The Scoop: Yes, the 2011 No. 1 overall pick’s been beaten to the majors by other 2011 and ’12 draftees—four days after Cole gave up eight runs in a Triple-A start, 2012 No. 4 pick Kevin Gausman made his big league debut for the Orioles. Don’t worry about Cole, however. He’ll be there soon enough. He’s bounced back from that disastrous May 19 outing by allowing just two earned run in his last 20 innings, including this week’s pair of matching seven shutout inning performances.
No. 5 Drake Britton, lhp, Red Sox
Team: Double-A Portland (Eastern)
Why He’s Here: 1-0, 0.00, 8 IP, 1 H, 0 R, 8 SO, 1 BB
The Scoop: Britton’s legal trouble stemming from an arrest in Fort Myers, Fla., during spring training hasn’t affected his performance at Double-A. He threw his best game of the season on Wednesday, completing eight shutout innings of Erie while allowing one hit and striking out eight. He didn’t allow a hit until the seventh inning.
No. 6 Tyler Naquin, cf, Indians
Team: high Class A Carolina (Carolina)
Why He’s Here: .407/.414/.667 (11-for-27), 4 2B, 1 HR, 3 RBIs, 1 BB, 3 SO, 1-for-2 SB
The Scoop: We often talk about players who exceed or fail to meet expectations. Naquin is one who is performing right in line with what was expected when the Indians drafted him 15th overall last year. Seen as the best pure hitter in the 2012 draft, Naquin hasn’t seen his average dip below .289 on any day this season. Naquin doesn’t have many other plus tools, but his ability to barrel the ball should have him on the fast track through the Indians system.
No. 7 Tony Cingrani, lhp, Reds
Team: Triple-A Louisville (International)
Why He’s Here: 0-0, 3.86, 7 IP, 6 H, 3 R, 1 BB, 9 SO
The Scoop: If not for the timing of his start, Cingrani would likely be back in Cincinnati right now. When Johnny Cueto took a trip to the disabled list, Cingrani was the logical replacement, but because Cingrani had started on Monday, he’ll have to wait until Cueto’s next turn in the rotation to likely make his big league return. He still needs to use his secondary stuff more, and he can hit his pitch count limit earlier than the Reds would like at times, but Cingrani has already shown he can get big league hitters out, which is a nice luxury for the Reds to have in a sixth starter.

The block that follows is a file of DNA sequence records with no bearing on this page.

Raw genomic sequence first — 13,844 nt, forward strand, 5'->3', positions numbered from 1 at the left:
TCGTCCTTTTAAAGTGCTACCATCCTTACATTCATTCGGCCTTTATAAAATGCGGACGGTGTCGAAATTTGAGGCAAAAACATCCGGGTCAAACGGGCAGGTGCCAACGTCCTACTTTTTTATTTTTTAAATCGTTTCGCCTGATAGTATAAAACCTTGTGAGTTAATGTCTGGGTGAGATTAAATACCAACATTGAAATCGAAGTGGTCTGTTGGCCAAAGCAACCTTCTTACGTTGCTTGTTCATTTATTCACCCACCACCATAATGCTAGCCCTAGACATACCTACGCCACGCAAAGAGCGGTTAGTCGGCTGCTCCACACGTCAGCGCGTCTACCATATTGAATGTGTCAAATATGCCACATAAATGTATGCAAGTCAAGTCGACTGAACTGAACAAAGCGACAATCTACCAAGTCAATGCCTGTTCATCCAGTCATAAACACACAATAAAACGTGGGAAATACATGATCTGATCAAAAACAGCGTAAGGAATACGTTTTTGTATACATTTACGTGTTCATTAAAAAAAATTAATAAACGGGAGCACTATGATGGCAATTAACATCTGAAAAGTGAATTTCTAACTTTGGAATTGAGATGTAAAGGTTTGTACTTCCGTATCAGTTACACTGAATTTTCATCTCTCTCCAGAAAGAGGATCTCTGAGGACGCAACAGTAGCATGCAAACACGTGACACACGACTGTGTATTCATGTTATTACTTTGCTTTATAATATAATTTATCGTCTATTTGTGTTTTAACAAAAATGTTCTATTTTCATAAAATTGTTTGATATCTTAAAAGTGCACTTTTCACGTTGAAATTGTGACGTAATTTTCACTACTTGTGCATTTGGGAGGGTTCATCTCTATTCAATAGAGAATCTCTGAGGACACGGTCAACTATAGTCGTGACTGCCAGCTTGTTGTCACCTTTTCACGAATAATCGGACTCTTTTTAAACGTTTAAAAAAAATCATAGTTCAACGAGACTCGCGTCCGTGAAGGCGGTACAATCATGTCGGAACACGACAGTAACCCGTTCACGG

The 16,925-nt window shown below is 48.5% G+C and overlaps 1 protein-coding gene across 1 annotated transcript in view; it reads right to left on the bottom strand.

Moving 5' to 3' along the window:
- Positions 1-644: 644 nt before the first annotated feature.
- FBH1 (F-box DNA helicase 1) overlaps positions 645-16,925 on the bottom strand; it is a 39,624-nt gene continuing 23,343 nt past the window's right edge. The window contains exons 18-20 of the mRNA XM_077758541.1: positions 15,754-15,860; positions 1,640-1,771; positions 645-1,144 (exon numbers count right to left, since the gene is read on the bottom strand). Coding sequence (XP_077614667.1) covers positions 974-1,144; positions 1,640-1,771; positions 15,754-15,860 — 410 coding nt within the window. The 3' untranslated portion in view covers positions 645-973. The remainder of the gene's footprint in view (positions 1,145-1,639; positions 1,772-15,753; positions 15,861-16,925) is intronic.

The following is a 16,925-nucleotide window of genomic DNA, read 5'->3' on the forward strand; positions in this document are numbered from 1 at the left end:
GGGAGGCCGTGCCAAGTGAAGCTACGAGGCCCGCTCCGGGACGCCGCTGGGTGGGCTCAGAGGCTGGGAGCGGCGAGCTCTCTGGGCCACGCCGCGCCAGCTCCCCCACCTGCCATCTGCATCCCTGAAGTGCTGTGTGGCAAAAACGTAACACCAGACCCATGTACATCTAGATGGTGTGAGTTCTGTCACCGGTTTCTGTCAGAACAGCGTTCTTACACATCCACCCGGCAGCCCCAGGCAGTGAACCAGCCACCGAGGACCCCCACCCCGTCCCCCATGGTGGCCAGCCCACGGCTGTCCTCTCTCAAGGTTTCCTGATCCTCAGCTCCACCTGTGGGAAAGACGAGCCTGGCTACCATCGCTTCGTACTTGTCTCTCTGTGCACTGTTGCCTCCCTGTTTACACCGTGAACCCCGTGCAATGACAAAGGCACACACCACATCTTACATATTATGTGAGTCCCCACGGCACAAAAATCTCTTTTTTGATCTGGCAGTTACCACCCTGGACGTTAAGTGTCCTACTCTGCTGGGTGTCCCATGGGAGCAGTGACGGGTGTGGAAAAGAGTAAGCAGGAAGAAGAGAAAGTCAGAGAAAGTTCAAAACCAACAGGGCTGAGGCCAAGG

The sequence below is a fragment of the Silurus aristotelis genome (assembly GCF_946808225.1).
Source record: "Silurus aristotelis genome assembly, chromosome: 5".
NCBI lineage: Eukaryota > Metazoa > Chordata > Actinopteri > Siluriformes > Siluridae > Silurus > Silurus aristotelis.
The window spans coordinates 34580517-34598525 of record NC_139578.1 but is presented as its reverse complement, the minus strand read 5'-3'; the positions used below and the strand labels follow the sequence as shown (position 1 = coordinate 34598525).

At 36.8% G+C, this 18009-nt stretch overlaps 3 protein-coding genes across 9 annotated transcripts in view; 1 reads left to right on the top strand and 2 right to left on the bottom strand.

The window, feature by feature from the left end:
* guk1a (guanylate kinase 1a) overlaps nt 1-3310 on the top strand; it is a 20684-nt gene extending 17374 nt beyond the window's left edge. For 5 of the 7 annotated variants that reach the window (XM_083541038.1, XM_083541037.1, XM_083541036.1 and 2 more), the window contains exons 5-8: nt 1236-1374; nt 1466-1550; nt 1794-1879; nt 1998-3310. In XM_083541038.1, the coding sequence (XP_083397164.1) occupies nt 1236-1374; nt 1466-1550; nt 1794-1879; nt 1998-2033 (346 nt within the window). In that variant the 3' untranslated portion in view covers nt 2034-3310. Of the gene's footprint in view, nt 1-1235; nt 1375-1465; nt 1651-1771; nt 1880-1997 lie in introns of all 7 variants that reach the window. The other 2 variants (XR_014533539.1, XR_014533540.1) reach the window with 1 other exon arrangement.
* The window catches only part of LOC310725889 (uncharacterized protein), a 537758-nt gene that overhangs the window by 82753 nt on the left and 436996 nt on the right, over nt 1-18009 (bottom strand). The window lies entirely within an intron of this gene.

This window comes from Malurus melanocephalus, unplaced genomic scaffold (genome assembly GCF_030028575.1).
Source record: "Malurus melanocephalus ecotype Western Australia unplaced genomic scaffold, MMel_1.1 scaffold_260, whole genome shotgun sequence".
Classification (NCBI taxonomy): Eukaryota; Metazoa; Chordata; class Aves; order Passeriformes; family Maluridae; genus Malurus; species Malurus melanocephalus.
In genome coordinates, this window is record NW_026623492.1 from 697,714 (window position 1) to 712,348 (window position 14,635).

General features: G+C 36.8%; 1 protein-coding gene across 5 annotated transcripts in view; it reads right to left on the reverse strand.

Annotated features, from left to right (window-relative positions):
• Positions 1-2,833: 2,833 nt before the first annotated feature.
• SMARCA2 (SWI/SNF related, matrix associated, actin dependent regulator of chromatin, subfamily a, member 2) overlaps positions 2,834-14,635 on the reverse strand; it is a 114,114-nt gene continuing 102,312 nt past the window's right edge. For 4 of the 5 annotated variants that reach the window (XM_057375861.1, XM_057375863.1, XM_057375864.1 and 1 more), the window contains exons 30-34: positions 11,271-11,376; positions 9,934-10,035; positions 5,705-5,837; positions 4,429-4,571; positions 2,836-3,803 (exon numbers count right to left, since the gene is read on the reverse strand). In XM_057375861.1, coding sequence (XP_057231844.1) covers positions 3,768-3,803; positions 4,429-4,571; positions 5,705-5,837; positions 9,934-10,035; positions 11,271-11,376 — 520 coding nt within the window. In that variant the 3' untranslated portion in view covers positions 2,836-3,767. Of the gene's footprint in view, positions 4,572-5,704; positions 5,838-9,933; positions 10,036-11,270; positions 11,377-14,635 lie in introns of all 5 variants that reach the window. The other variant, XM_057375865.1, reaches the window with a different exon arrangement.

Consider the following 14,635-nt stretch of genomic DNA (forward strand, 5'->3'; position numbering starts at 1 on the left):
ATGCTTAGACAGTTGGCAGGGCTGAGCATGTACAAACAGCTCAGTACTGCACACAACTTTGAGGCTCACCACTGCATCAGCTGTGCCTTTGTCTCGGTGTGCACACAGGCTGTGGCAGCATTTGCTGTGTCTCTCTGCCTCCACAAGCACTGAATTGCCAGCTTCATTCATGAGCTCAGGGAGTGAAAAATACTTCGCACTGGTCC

No. 8 Raul Alcantara, rhp, Athletics
Team: low Class A Beloit (Midwest)
Why He’s Here: 0-0, 1.13, 8 IP, 5 H, 1 R, 0 BB, 9 SO
The Scoop: Alcantara had a rough full-season debut in 2012, struggling to maintain his poise and going 6-11, 5.08 in low Class A. Repeating the Midwest League this year, he’s been much sharper. Alcantara’s fastball touches 95 mph and he’s third in the MWL in walk rate (0.84 per nine innings). His eight-inning start against Quad Cities last Friday was both his longest of the season and his fourth walk-free outing in his last five. He has issued only one walk in his last 30 innings.
No. 9 Alex Meyer, rhp, Twins
Team: Double-A New Britain (Eastern)
Why He’s Here: 1-0, 1.42, 6 1/3 IP, 2 H, 1 R, 2 BB, 10 SO
The Scoop: Meyer had a rather pedestrian month of May, giving up at least three earned runs in four of his five starts. On the day the calendar flipped to June, however, he went out and posted the line you see here, fanning a season-high 10 against Bowie. He picked up his first win since April 25 and stands second in the EL in strikeouts with 73 in 61 innings, though he leads the way with 10.8 strikeouts per nine innings.
No. 10 Cheslor Cuthbert, 3b, Royals
Team: high Class A Wilmington (Carolina)
Why He’s Here: .429/.500/.762 (9-for-21), 3 R, 3 2B, 2 3B, 1 RBI, 3 BB, 3 SO, 0-for-1 SB